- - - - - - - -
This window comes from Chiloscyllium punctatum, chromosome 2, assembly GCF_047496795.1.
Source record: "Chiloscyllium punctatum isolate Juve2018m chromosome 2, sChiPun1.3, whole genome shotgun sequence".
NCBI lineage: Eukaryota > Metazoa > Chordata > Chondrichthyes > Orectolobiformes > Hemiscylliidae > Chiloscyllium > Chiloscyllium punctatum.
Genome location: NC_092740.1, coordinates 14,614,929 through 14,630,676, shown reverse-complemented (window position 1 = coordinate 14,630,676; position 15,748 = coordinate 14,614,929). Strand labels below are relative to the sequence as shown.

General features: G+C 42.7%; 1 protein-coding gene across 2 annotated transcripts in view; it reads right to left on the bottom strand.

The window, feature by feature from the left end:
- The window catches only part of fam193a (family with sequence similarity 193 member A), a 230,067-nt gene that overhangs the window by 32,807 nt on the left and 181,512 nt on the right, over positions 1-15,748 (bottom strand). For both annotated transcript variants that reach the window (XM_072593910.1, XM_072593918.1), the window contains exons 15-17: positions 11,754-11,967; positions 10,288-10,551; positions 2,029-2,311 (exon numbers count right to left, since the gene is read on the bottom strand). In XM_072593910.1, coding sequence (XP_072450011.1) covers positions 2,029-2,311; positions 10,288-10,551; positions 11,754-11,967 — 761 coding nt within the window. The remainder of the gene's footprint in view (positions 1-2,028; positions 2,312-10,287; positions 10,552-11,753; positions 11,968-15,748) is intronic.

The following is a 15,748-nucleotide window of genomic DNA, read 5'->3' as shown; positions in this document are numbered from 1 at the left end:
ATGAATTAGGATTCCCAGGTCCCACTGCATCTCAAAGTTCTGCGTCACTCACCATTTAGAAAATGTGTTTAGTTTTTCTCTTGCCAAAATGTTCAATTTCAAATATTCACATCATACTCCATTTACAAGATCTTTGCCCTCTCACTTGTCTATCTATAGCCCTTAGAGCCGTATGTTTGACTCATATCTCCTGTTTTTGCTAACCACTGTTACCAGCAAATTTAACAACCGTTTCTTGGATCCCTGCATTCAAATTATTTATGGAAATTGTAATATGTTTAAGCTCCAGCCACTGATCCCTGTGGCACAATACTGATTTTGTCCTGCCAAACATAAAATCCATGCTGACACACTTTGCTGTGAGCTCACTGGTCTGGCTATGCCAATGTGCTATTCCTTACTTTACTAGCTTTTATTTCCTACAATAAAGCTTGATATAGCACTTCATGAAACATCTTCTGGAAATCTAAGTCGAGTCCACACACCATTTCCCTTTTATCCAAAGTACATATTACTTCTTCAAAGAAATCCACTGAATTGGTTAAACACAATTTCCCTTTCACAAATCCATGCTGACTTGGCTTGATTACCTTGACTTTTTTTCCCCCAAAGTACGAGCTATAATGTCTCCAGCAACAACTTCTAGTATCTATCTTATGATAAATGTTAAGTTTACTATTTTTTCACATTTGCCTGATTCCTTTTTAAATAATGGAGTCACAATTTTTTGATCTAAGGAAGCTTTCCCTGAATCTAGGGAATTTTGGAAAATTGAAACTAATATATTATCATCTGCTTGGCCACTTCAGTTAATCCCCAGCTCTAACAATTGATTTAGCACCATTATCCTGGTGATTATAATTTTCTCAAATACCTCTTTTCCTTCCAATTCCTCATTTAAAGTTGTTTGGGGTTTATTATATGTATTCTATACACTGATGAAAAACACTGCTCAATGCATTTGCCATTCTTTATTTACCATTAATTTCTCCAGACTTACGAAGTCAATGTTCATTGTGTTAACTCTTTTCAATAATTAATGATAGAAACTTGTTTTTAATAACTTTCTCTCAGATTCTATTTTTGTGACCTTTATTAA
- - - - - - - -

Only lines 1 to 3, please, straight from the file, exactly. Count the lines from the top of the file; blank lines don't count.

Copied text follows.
This window comes from Chiloscyllium punctatum, chromosome 2, assembly GCF_047496795.1.
Source record: "Chiloscyllium punctatum isolate Juve2018m chromosome 2, sChiPun1.3, whole genome shotgun sequence".
NCBI lineage: Eukaryota > Metazoa > Chordata > Chondrichthyes > Orectolobiformes > Hemiscylliidae > Chiloscyllium > Chiloscyllium punctatum.